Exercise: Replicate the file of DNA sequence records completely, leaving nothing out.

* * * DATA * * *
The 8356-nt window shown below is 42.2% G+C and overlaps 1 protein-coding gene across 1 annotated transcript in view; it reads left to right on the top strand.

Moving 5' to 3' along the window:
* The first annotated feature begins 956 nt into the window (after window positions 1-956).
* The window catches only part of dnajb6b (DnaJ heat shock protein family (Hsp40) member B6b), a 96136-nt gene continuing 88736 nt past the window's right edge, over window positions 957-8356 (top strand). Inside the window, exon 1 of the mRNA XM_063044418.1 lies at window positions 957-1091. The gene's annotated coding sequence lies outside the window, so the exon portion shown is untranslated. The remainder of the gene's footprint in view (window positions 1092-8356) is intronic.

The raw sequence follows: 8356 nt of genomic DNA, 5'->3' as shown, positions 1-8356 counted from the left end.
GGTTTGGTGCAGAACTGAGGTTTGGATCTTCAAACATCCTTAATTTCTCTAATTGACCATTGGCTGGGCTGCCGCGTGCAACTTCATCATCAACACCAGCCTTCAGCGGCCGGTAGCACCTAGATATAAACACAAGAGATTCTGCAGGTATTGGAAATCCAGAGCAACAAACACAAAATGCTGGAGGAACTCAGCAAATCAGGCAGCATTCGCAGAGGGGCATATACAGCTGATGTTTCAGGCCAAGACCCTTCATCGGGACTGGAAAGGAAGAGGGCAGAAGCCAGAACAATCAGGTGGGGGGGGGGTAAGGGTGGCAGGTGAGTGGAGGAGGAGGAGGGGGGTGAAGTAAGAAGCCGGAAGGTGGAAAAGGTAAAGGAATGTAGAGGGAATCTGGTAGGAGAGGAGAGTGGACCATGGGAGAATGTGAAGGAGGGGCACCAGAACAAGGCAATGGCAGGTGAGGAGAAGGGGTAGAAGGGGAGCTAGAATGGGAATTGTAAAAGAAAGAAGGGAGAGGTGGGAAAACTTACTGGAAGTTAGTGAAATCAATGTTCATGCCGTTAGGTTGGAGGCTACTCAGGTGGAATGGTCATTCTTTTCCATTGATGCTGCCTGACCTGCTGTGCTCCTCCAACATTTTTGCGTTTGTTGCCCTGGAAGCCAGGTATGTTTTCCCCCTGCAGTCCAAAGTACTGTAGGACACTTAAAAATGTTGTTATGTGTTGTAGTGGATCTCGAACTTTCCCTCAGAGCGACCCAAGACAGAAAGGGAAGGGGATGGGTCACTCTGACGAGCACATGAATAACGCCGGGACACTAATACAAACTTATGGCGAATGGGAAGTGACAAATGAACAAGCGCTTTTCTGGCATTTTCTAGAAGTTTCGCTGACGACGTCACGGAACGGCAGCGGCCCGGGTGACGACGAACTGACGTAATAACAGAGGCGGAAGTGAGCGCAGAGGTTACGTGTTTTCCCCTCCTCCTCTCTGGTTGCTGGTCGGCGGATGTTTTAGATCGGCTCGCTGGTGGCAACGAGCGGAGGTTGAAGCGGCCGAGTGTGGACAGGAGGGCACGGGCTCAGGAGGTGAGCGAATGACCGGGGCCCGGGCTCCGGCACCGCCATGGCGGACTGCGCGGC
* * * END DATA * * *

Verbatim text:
The 8356-nt window shown below is 42.2% G+C and overlaps 1 protein-coding gene across 1 annotated transcript in view; it reads left to right on the top strand.

Moving 5' to 3' along the window:
* The first annotated feature begins 956 nt into the window (after window positions 1-956).
* The window catches only part of dnajb6b (DnaJ heat shock protein family (Hsp40) member B6b), a 96136-nt gene continuing 88736 nt past the window's right edge, over window positions 957-8356 (top strand). Inside the window, exon 1 of the mRNA XM_063044418.1 lies at window positions 957-1091. The gene's annotated coding sequence lies outside the window, so the exon portion shown is untranslated. The remainder of the gene's footprint in view (window positions 1092-8356) is intronic.

The raw sequence follows: 8356 nt of genomic DNA, 5'->3' as shown, positions 1-8356 counted from the left end.
GGTTTGGTGCAGAACTGAGGTTTGGATCTTCAAACATCCTTAATTTCTCTAATTGACCATTGGCTGGGCTGCCGCGTGCAACTTCATCATCAACACCAGCCTTCAGCGGCCGGTAGCACCTAGATATAAACACAAGAGATTCTGCAGGTATTGGAAATCCAGAGCAACAAACACAAAATGCTGGAGGAACTCAGCAAATCAGGCAGCATTCGCAGAGGGGCATATACAGCTGATGTTTCAGGCCAAGACCCTTCATCGGGACTGGAAAGGAAGAGGGCAGAAGCCAGAACAATCAGGTGGGGGGGGGGTAAGGGTGGCAGGTGAGTGGAGGAGGAGGAGGGGGGTGAAGTAAGAAGCCGGAAGGTGGAAAAGGTAAAGGAATGTAGAGGGAATCTGGTAGGAGAGGAGAGTGGACCATGGGAGAATGTGAAGGAGGGGCACCAGAACAAGGCAATGGCAGGTGAGGAGAAGGGGTAGAAGGGGAGCTAGAATGGGAATTGTAAAAGAAAGAAGGGAGAGGTGGGAAAACTTACTGGAAGTTAGTGAAATCAATGTTCATGCCGTTAGGTTGGAGGCTACTCAGGTGGAATGGTCATTCTTTTCCATTGATGCTGCCTGACCTGCTGTGCTCCTCCAACATTTTTGCGTTTGTTGCCCTGGAAGCCAGGTATGTTTTCCCCCTGCAGTCCAAAGTACTGTAGGACACTTAAAAATGTTGTTATGTGTTGTAGTGGATCTCGAACTTTCCCTCAGAGCGACCCAAGACAGAAAGGGAAGGGGATGGGTCACTCTGACGAGCACATGAATAACGCCGGGACACTAATACAAACTTATGGCGAATGGGAAGTGACAAATGAACAAGCGCTTTTCTGGCATTTTCTAGAAGTTTCGCTGACGACGTCACGGAACGGCAGCGGCCCGGGTGACGACGAACTGACGTAATAACAGAGGCGGAAGTGAGCGCAGAGGTTACGTGTTTTCCCCTCCTCCTCTCTGGTTGCTGGTCGGCGGATGTTTTAGATCGGCTCGCTGGTGGCAACGAGCGGAGGTTGAAGCGGCCGAGTGTGGACAGGAGGGCACGGGCTCAGGAGGTGAGCGAATGACCGGGGCCCGGGCTCCGGCACCGCCATGGCGGACTGCGCGGC